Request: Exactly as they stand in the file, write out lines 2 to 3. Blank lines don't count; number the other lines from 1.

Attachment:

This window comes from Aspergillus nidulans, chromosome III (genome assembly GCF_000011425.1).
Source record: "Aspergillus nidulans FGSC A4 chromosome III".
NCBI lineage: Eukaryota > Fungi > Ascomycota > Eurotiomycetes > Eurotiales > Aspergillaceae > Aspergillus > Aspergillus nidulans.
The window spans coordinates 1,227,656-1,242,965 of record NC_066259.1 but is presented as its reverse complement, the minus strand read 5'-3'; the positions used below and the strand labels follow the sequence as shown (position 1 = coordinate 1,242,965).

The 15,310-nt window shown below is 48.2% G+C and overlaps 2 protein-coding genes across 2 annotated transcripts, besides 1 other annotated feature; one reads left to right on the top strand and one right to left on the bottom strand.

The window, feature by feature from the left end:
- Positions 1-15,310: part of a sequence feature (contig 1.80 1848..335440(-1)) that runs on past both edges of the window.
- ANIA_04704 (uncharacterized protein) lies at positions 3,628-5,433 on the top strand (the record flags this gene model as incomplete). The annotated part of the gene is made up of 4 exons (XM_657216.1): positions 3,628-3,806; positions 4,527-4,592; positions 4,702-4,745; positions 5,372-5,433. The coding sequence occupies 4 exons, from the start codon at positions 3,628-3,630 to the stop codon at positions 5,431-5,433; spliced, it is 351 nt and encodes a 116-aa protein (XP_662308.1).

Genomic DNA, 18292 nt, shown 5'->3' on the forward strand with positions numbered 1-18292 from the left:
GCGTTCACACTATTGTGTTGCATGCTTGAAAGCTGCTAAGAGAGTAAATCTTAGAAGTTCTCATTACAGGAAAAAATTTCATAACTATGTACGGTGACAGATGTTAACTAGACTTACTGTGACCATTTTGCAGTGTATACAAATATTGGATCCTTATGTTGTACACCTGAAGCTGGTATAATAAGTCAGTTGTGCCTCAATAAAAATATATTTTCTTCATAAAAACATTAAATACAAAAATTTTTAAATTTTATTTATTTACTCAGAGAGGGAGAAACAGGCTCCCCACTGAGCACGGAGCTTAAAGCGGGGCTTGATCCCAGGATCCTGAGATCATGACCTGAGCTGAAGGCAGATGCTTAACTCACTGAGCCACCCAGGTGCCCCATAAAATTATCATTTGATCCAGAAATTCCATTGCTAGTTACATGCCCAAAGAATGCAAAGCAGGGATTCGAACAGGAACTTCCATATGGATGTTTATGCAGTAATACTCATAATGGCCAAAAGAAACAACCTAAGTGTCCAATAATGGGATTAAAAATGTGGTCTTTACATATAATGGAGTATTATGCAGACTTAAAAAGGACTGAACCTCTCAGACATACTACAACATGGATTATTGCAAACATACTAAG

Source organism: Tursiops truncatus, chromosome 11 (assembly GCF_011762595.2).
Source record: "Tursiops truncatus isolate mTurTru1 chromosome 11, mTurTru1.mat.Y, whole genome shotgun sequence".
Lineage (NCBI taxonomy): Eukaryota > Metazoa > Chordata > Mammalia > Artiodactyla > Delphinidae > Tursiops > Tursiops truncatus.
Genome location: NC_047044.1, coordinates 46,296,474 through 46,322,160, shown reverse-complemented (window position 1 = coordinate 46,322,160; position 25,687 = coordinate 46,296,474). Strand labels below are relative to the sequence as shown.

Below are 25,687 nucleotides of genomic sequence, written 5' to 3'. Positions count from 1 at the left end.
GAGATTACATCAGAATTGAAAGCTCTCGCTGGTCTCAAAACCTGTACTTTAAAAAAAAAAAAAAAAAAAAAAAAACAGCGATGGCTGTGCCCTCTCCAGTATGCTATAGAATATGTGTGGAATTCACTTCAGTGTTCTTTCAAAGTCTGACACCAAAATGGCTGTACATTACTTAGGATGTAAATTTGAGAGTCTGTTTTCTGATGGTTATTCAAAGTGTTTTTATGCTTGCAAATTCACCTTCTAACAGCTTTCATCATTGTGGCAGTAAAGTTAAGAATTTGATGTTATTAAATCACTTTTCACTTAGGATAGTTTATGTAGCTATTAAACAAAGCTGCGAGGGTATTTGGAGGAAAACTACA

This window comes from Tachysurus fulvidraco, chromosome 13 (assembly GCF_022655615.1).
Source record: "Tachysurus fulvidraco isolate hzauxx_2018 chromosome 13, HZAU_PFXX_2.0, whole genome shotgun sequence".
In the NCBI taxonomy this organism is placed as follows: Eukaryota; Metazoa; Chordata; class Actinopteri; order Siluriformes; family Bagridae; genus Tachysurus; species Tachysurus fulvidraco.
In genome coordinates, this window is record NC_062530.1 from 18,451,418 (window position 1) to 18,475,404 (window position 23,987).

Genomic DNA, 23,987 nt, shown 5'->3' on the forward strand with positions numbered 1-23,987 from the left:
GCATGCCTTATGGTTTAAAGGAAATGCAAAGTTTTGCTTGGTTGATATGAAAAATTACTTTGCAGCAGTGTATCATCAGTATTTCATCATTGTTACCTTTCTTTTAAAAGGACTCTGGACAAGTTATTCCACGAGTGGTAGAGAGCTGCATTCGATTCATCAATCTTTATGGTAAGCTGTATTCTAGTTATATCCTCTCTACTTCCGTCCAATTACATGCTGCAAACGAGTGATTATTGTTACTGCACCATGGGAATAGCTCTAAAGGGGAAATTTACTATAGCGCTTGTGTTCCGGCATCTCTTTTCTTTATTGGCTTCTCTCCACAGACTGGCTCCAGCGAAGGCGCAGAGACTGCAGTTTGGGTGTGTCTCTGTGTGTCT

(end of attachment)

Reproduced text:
Source record: "Aspergillus nidulans FGSC A4 chromosome III".
NCBI lineage: Eukaryota > Fungi > Ascomycota > Eurotiomycetes > Eurotiales > Aspergillaceae > Aspergillus > Aspergillus nidulans.